Regardless of the relationship, competition and inter-personal politics cause us all to play games with each other from time to time. No one really knows what's in the mind of another. But we are not in competition with ourselves. If we can't be true to ourselves, we can't be true to our dream. And a false dream is an atomic entrepreneurial meltdown waiting to happen.

A Fighting Chance
Perhaps the most difficult dilemma any entrepreneur has to face is knowing when to keep believing and keep working, and when it's time to quit. The issues on these horns could range from something as inconsequential as a small piece of your plan, to the ultimate, the validity of your vision and the viability of your dream.

One of my mentors taught me something that has often helped me. When faced with a "go - no go" decision, he would ask me this question: "Do we have a fighting chance, or do we just have a chance to fight?" The key to success in business, and indeed in life, may be as simple as knowing the answer to that question.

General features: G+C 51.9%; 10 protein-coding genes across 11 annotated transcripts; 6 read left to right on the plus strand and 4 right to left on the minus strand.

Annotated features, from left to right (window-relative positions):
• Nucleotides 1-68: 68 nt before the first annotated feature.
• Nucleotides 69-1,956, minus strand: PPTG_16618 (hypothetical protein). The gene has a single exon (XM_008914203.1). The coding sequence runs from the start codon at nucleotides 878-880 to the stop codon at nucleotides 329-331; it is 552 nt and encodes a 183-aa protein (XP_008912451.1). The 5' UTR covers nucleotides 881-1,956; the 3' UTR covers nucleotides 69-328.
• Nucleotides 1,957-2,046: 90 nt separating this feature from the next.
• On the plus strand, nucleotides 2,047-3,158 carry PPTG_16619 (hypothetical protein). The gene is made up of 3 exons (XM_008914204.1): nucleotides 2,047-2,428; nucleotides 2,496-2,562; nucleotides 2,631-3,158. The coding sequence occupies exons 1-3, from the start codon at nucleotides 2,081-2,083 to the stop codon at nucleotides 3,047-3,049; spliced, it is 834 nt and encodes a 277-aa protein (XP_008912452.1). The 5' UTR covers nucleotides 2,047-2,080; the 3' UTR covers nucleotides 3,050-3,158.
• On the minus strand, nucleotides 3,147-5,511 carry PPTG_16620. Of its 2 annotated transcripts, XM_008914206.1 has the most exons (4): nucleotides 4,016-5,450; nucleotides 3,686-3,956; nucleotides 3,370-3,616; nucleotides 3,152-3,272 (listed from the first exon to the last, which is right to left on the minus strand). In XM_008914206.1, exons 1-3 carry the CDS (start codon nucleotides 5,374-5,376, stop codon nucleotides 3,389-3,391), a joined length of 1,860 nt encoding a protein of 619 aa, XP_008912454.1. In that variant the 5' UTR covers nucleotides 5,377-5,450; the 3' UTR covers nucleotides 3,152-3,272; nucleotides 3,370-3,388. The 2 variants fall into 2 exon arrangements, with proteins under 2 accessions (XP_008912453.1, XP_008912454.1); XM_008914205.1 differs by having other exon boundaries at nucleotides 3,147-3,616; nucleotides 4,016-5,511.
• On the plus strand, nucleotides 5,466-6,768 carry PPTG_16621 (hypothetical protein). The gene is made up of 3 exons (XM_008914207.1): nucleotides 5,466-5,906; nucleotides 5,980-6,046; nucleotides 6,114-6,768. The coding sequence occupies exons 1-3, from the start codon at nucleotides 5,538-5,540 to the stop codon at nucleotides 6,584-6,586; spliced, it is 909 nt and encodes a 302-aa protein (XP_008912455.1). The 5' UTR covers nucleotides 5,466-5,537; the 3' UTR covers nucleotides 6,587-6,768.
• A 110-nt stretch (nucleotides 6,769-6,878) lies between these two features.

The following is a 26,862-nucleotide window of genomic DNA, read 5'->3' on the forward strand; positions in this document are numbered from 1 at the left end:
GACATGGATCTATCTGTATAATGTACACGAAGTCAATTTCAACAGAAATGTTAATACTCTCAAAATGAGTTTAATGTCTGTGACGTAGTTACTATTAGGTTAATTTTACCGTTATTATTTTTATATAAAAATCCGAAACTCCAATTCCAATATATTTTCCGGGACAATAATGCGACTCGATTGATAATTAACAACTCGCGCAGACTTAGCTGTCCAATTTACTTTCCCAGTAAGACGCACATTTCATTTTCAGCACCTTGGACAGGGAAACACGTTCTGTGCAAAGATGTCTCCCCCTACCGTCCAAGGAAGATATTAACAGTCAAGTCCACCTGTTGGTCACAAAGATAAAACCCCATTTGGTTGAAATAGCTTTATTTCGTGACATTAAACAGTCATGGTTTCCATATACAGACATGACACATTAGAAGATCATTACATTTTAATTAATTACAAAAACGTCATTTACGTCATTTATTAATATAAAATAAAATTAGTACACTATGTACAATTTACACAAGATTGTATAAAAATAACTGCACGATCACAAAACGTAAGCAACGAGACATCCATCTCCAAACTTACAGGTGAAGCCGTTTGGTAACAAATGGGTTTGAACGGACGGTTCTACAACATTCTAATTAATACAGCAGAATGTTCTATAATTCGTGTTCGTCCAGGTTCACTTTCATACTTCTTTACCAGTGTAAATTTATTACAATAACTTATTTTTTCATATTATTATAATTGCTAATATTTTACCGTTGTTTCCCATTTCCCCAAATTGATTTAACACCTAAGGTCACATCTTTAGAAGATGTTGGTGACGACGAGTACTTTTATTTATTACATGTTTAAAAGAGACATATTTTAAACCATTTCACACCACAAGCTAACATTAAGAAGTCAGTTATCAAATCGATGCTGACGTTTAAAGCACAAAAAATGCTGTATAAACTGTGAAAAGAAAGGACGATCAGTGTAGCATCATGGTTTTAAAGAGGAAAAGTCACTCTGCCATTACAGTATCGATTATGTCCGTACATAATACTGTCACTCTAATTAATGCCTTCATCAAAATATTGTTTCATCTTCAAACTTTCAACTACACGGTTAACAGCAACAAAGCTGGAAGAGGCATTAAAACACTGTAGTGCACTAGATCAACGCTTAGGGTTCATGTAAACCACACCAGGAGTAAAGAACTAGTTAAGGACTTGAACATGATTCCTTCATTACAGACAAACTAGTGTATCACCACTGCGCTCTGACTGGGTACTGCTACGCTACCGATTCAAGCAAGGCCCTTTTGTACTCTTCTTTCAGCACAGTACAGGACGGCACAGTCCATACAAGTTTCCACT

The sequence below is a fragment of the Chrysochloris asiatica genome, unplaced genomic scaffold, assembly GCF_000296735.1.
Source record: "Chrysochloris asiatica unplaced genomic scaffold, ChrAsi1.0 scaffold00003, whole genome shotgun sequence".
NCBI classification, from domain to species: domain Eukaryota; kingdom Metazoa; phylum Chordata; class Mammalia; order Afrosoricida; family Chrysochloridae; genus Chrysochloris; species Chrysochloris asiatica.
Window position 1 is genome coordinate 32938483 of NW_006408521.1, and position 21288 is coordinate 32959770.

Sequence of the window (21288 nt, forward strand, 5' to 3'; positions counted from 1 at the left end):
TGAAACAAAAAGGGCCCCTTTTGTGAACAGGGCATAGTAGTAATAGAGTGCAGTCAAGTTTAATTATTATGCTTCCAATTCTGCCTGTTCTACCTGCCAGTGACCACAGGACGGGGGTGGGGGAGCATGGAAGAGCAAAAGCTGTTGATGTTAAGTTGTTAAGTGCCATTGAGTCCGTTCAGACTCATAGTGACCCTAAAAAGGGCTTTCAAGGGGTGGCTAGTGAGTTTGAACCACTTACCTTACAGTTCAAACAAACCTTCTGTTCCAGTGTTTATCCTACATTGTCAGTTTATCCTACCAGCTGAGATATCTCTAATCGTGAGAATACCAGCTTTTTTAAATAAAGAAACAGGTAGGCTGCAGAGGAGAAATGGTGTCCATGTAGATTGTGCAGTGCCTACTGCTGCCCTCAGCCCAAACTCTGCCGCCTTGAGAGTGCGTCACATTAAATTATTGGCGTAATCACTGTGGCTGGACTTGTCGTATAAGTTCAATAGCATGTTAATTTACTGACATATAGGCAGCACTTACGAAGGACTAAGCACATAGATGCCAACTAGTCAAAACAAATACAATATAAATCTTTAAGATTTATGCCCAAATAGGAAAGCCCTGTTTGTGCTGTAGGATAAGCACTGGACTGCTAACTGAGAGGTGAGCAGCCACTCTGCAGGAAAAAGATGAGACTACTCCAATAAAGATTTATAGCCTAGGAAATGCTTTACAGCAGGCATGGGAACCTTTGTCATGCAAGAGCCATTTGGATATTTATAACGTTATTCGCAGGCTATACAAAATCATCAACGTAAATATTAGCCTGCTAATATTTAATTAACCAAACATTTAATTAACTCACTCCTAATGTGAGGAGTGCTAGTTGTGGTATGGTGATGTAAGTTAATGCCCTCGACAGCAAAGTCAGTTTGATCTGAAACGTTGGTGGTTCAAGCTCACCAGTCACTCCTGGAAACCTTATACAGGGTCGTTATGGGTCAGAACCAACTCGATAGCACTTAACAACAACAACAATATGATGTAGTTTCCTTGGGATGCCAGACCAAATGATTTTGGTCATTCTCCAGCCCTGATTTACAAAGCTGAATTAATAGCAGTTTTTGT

Check Your Position
You will not turn your vision into reality if you lie to yourself. One way to know if you are dragging a red herring across the trail of your own dream is by checking your position. Here are three examples:

1. Have you conducted enough due diligence to know that your plan is reasonable? If not, when faced with a "go - no go" decision, just telling yourself things will work out is a red herring. A diversion. A lie.

But even though you are meeting with resistance, if you can see that the knowledge and information you have acquired is validating your vision, even little examples, then that scenario may be worth fighting for.

2. Is your activity resulting in any success? If nothing is working, convincing yourself that you just need to work harder is diverting you from the reality that you may not be headed in the right direction.

But if, in the middle of the defeats, you find key successes, even small ones, you may have a vision merely in need of adjustments, and worthy of extra effort.